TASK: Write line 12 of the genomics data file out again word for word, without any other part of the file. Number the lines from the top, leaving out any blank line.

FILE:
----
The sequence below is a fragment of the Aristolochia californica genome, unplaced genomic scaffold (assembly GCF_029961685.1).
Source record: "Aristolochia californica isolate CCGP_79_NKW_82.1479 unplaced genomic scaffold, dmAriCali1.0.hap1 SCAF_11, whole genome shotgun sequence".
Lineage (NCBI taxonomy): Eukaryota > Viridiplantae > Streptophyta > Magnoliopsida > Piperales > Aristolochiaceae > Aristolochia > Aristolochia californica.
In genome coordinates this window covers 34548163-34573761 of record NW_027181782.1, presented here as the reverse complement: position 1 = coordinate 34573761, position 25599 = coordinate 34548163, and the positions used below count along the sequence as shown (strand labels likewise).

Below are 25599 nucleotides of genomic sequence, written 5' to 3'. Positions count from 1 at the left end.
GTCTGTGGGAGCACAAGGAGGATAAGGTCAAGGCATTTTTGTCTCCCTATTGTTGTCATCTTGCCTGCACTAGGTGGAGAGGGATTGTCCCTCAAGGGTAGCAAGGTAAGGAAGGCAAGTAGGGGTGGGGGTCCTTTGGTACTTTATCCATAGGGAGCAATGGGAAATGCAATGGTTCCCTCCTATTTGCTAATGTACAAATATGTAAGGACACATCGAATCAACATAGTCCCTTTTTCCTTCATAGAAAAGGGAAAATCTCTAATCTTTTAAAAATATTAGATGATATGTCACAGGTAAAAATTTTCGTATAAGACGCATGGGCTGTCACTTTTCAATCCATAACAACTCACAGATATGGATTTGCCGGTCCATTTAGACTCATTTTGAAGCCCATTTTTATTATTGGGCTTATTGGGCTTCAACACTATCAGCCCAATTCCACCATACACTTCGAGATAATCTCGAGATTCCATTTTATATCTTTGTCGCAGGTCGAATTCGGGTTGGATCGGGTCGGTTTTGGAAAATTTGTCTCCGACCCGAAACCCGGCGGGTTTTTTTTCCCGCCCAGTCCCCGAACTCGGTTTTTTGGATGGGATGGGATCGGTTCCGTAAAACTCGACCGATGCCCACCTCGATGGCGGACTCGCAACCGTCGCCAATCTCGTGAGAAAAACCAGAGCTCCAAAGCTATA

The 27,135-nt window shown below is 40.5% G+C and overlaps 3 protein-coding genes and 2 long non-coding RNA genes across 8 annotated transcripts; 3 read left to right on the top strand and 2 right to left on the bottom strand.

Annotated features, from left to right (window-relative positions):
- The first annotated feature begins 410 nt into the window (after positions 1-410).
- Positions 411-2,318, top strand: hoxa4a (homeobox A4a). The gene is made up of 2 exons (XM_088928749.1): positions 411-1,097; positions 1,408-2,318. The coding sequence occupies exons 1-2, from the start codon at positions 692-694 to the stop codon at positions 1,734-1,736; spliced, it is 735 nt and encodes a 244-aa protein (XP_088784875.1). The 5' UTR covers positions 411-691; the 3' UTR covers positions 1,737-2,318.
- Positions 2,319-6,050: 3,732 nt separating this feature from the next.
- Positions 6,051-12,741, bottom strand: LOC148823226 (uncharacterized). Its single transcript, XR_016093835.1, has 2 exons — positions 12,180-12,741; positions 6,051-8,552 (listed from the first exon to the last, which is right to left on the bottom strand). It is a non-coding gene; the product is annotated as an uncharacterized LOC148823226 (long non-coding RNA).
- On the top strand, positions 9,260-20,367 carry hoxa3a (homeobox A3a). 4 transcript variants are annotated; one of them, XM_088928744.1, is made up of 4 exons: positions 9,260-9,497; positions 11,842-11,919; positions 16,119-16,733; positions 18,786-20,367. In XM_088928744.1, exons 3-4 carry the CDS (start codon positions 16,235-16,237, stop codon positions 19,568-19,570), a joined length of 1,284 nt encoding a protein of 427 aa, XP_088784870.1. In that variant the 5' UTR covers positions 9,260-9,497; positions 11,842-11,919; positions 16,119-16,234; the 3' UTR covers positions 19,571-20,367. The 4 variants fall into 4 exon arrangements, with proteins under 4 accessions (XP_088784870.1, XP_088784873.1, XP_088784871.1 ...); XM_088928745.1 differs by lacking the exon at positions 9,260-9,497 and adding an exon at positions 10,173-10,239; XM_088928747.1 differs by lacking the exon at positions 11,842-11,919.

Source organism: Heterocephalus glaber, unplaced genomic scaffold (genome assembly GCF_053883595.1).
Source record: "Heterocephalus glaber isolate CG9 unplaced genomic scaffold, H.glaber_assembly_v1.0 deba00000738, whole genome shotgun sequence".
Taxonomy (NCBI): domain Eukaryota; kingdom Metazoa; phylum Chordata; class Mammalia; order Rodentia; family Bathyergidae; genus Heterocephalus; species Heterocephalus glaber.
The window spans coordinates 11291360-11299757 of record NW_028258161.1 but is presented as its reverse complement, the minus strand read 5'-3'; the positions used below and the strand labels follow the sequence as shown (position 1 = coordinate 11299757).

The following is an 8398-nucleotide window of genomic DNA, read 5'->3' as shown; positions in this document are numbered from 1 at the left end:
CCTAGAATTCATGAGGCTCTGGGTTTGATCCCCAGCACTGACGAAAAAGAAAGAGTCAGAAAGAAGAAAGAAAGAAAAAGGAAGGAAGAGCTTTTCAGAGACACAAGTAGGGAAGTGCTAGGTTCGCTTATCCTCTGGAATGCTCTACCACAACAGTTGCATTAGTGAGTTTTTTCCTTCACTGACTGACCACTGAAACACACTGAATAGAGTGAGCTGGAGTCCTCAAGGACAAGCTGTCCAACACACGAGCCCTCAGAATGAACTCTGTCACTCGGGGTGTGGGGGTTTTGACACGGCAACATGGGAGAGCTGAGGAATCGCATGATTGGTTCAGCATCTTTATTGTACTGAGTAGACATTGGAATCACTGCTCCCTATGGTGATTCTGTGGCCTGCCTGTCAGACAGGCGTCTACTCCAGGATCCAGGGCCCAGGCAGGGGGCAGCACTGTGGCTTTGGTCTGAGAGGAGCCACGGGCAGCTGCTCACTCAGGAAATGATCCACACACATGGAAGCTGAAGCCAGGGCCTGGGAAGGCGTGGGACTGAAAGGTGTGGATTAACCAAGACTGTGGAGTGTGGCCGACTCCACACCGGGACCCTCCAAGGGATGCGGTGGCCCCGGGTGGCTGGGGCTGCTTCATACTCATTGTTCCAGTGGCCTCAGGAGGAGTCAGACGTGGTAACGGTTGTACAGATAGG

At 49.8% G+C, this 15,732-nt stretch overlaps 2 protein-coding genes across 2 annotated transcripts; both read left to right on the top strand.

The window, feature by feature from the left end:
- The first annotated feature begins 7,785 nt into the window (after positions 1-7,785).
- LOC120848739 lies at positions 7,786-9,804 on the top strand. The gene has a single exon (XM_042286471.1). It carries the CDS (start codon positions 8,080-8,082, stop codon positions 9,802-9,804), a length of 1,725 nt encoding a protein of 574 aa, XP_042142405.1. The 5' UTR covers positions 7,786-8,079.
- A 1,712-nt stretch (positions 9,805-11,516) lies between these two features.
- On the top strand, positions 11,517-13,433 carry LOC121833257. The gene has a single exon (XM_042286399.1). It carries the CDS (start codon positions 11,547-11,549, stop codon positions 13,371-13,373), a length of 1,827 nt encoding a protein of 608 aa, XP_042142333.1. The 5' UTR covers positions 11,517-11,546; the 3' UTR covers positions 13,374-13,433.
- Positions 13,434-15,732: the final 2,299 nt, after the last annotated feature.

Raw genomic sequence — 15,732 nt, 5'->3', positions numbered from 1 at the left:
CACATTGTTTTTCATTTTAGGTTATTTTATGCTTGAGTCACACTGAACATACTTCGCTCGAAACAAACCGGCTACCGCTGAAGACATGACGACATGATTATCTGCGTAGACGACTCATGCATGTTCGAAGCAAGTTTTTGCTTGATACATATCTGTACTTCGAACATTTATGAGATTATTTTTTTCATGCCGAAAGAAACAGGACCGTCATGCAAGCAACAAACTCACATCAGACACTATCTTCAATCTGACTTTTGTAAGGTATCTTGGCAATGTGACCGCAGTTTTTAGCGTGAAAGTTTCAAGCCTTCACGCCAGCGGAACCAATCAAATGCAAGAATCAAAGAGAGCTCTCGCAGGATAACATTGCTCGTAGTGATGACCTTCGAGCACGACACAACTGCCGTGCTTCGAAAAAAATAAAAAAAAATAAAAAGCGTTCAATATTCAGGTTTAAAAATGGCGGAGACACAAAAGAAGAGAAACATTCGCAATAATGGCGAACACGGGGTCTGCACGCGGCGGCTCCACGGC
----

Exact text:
- Positions 6,051-12,741, bottom strand: LOC148823226 (uncharacterized). Its single transcript, XR_016093835.1, has 2 exons — positions 12,180-12,741; positions 6,051-8,552 (listed from the first exon to the last, which is right to left on the bottom strand). It is a non-coding gene; the product is annotated as an uncharacterized LOC148823226 (long non-coding RNA).